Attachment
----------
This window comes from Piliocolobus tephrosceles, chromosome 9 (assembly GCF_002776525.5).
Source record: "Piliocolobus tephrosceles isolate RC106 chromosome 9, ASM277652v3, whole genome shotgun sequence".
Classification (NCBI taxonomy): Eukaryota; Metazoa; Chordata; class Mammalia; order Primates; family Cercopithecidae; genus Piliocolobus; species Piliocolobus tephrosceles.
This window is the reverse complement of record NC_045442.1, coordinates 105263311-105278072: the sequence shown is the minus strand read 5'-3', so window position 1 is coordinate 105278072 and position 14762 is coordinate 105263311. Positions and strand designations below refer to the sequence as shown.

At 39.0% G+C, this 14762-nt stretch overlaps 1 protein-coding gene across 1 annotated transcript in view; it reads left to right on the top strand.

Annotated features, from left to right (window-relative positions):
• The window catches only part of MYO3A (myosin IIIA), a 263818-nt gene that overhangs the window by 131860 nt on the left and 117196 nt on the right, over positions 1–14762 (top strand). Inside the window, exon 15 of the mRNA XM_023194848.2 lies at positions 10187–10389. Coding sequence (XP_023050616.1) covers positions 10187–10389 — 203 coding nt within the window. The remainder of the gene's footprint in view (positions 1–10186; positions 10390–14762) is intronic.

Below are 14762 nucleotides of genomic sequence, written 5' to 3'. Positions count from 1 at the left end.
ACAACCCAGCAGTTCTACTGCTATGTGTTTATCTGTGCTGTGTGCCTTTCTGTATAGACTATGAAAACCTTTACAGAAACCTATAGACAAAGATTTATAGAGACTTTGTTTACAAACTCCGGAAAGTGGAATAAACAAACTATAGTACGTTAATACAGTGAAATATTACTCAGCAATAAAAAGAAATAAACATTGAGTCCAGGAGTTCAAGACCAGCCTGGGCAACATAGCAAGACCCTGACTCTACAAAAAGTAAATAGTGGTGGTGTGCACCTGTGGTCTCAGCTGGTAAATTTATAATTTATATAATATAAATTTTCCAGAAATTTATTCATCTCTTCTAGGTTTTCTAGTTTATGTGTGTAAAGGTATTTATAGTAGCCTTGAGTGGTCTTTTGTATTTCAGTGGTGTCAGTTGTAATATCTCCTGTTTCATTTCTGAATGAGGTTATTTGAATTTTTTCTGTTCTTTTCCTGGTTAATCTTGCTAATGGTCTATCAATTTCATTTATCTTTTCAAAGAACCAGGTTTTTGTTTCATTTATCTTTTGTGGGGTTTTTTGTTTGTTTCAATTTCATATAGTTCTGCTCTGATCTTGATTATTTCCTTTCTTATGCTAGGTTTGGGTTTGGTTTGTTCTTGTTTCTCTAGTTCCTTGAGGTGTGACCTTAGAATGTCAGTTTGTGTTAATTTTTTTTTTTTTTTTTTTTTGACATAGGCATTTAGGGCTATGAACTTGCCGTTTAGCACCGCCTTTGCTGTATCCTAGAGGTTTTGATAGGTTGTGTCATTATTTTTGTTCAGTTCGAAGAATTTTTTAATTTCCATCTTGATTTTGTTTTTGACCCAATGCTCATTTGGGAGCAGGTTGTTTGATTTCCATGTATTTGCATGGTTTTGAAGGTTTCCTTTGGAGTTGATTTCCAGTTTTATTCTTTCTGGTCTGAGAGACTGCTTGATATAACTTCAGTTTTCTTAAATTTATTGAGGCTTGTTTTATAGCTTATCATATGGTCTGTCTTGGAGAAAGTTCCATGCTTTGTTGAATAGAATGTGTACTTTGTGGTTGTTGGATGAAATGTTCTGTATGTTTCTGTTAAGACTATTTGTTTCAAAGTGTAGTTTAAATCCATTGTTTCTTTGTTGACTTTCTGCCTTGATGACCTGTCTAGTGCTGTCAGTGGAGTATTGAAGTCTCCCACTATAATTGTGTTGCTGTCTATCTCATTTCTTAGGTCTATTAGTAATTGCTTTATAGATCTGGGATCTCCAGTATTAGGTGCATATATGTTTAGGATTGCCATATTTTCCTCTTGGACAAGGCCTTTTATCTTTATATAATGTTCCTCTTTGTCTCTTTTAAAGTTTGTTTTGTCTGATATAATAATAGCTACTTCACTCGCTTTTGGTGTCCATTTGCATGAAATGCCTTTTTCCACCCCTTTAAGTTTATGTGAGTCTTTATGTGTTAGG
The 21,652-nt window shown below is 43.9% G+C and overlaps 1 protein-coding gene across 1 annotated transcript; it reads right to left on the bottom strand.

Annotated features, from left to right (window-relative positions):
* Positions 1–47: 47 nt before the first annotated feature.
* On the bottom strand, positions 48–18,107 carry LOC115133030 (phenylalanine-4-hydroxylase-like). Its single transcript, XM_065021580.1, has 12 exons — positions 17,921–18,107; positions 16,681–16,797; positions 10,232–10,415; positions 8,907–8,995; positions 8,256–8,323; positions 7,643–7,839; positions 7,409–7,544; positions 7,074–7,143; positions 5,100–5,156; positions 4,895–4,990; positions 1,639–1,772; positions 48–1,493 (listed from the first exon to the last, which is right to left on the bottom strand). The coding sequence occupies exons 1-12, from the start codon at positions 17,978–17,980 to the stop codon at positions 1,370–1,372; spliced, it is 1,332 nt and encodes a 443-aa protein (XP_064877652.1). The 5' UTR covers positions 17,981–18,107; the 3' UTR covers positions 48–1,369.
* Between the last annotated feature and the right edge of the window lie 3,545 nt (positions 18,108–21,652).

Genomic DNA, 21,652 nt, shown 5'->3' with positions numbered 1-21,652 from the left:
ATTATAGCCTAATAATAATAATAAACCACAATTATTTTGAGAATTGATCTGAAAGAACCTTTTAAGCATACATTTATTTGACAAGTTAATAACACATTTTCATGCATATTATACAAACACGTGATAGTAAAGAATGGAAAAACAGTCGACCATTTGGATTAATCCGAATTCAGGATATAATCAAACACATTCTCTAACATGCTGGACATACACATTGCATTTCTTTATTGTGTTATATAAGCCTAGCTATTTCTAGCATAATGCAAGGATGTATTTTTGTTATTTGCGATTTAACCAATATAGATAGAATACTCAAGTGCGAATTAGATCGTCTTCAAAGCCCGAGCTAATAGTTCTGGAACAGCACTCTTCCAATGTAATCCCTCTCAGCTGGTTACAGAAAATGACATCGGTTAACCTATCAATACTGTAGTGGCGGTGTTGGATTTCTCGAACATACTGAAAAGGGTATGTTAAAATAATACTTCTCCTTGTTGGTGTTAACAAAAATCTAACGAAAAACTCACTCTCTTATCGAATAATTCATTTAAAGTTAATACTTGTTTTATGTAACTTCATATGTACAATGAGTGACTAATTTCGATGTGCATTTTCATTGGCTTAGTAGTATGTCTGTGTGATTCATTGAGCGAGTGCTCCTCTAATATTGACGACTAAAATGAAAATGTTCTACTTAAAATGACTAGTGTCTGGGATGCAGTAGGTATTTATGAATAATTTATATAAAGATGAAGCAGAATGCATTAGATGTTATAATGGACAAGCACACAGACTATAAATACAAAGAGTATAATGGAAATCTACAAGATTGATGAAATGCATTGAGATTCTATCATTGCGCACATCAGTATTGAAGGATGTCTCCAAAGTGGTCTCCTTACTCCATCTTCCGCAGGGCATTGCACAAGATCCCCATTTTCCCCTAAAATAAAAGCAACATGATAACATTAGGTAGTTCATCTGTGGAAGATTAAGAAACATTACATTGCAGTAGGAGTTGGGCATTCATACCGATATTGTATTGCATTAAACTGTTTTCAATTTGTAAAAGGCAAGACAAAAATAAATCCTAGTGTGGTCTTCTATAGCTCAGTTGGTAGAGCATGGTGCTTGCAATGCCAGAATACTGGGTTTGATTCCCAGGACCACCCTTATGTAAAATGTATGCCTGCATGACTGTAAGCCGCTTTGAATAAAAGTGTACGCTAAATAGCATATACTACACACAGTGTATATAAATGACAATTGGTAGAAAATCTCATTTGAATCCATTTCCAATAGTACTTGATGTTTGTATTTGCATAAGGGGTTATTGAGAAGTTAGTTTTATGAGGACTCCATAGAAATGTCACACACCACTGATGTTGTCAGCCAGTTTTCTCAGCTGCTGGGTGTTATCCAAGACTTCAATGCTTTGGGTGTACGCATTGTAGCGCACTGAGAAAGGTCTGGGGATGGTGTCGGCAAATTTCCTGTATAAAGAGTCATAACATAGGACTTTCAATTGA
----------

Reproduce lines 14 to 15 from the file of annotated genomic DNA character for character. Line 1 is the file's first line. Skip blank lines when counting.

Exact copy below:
* Between the last annotated feature and the right edge of the window lie 3,545 nt (positions 18,108–21,652).

Genomic DNA, 21,652 nt, shown 5'->3' with positions numbered 1-21,652 from the left: